Agassi: "The new Davis puts an asterisk on past success"

Andre Agassi (Las Vegas, 48) is the current coach of Grigor Dimitrov. Talk to Ace about Piqué's new Davis: "I do not like it".

Now you train Grigor Dimitrov. What was your vision of the Bulgarian game when he embarked on his team and how far can he go?

With regard to the second, I think it goes very well. I could not be more delighted by how he is as a person and what we have grown together quickly. As for the first question, I do not know if you want it to be very technical in my answer ...

Better we simplify it: why are not you doing the things that people thought you would achieve?

In my opinion, there are three clear states of the player in tennis: control, neutrality and defense. When Grigor was in control, he did it with the doll; when he used to be neutral, he would go back quickly; and when I was behind, I did not have much transition, just strength. If you move well between these three parts and use your strengths, with your speed in a more offensive, proactive and controlled way, it makes the difference. There is much more, but that would be more the technical aspect. You must work very hard if you do not do it intelligently, and if you work too hard, it is difficult to do it game after game. My hope is that I can get it much easier.

What part of Novak Djokovic's progress is up to you after your separation? Do you think that if they had kept together he would have reached the same point now?

It is difficult to enter into the mind of another. I was hoping to contribute something, but it takes two, and there were probably a lot of things in which I was forcing the teaching and I do not know if that takes a while to process it. The same I introduced more anguish in his life, but at the end of the day and in tennis you get the results you deserve, and in your case is to be at the highest level. When we started, I predicted that I would win two big titles a year for the next three or four courses, and I'm up to date with that.

Many young people have started to win. Who is your favorite of the NextGen?

I have not spent much time observing them. Now in Melbourne I can see the young people that I do not have the possibility to follow at home, because they do not play all the games on TV, so I am good at assimilating what I know and learning what I do not, and I do it fast. Being here is a great opportunity to observe the Australians. They will bring a new level of struggle and pride to your country. They are fun to watch.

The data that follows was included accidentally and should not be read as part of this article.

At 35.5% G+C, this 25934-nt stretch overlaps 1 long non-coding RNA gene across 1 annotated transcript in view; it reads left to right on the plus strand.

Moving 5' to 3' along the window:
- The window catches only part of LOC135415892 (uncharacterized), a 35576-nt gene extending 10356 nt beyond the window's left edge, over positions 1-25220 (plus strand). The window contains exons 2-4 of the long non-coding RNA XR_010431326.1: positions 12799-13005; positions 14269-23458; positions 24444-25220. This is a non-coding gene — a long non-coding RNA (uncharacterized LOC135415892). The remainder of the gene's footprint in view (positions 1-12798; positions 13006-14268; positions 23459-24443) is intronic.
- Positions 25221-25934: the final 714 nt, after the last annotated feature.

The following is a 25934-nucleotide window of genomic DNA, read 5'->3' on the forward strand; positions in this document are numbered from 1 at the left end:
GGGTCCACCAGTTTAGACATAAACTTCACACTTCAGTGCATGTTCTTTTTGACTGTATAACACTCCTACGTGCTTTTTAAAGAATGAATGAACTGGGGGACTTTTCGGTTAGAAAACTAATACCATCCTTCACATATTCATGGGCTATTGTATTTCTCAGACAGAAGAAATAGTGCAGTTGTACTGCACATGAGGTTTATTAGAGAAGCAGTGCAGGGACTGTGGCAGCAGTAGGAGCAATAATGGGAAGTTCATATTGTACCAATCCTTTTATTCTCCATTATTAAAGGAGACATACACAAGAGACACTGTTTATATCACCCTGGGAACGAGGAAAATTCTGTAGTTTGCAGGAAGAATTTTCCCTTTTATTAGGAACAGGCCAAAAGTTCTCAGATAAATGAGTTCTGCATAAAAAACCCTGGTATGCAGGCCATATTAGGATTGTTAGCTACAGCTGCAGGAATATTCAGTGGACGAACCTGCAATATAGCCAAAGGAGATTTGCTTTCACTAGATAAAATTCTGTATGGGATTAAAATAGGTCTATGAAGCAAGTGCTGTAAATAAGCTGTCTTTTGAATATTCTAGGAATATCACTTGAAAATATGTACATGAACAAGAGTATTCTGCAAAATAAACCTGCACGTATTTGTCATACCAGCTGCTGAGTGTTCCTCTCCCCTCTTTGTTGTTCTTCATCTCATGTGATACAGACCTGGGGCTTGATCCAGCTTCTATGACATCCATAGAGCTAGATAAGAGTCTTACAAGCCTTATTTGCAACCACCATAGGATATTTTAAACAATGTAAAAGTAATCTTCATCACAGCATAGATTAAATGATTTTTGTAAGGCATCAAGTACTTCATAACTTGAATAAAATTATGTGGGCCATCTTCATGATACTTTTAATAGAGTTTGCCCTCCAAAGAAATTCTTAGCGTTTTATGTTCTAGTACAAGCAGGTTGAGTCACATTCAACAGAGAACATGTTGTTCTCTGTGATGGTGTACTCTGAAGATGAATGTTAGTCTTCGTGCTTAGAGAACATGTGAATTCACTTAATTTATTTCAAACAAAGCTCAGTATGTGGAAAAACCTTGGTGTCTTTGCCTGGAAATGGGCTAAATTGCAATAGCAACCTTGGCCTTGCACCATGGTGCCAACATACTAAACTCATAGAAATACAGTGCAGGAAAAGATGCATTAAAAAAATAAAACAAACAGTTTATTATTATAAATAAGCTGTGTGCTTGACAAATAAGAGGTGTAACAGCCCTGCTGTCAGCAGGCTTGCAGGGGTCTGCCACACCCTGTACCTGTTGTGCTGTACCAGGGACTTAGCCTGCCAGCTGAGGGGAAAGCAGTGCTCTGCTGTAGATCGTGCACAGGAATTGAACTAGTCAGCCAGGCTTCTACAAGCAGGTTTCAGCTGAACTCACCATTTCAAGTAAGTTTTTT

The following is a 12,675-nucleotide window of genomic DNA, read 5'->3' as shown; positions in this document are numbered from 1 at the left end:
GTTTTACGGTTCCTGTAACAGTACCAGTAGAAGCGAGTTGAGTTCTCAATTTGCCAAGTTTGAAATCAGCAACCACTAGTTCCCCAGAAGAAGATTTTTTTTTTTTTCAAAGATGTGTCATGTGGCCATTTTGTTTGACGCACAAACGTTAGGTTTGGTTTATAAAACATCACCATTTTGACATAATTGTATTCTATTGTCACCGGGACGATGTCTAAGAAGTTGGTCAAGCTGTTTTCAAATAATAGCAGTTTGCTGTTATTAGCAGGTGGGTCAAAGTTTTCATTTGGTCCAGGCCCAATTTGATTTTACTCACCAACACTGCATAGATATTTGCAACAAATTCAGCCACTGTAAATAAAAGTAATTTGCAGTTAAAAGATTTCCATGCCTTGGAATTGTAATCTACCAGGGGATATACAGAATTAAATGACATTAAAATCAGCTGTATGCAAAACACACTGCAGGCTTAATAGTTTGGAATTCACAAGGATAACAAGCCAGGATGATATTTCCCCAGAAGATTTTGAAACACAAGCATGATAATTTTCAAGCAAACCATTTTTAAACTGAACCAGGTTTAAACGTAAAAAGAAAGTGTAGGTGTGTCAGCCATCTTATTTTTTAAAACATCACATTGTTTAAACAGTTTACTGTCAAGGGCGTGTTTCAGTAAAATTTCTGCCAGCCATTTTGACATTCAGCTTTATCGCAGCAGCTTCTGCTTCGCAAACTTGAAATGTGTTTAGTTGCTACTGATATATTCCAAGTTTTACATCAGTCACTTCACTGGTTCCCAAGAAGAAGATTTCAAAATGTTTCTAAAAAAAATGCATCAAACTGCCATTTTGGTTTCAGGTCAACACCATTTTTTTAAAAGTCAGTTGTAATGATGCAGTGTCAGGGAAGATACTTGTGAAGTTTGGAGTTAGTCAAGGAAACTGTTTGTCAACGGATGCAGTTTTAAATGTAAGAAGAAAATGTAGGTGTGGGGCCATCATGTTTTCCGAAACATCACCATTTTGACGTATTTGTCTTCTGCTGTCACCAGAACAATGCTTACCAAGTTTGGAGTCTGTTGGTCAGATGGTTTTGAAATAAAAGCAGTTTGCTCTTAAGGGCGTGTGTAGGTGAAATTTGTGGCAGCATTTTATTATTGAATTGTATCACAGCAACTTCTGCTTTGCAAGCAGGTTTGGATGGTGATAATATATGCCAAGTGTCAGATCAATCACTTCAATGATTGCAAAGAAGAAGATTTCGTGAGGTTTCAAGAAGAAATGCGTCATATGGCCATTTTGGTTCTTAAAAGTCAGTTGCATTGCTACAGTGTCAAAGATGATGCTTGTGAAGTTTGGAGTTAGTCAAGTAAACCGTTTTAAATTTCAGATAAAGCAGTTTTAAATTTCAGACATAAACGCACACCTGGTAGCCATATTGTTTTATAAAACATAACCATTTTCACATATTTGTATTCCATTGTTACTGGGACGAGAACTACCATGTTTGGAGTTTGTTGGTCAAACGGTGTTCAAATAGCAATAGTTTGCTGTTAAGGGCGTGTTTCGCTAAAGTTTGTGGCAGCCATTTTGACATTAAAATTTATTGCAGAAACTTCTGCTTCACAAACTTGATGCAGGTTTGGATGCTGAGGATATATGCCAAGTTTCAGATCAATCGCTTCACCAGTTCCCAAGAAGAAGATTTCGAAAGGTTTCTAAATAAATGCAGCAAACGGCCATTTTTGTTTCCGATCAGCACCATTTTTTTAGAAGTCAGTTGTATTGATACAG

Do you consider Novak as the man to beat here?

Well, my hope is that Grigor Dimitrov has something to say. The story says that if Novak is at his best, he can dominate again. He loves to play here and the tournament comes in handy, so of course he will be the favorite.

What do you think about the new format of the Davis Cup?

I understand the goals and objectives. We have to wait and see if it works or not. But I do not like the changes in the sport that put an asterisk behind the previous successes. I do not care about the changes designed for the better. However, when an asterisk is placed next to traditional achievements, that has implications for the integrity and history of the sport. The hope is that all the players participate, but they are forgetting many beautiful cultures and communities that really benefited in many ways from the old system. Personally, I do not like anything. It did not seem bad to me that Wimbledon went from the white balls to the yellow ones, that at the US Open there is now a free day between the semifinals and the finals ... For me there are levels of change that are more acceptable.

How did you feel? to hear the words of Andy Murray about his condition and to see him fight so much in what could be their last meeting? And if it was, how would you classify your career among the greats of all time?

It is difficult to put your career in perspective without thinking much, because he deserves that reflection. But what I can say is that no one deserves to suffer pain, it is not pleasant, especially with someone who has been as good as him, with what tennis offered him and what he gave back, and what he has achieved. It is hard to see him in pain and if he is sure that he will feel it every time he enters the court, I can understand his feelings and his decision. What he said sounded ambiguous to me, and for the sake of tennis, I hope he does not leave. But if he is not healthy and it hurts, I wish him the best.

What do you think of Nadal and his chances in this Grand Slam?

I have not seen his first two duels up close, but if he is healthy he is always a threat, It is always. He knows how to win. It's probably one of the best competitors we've had, so I think it has good chances.

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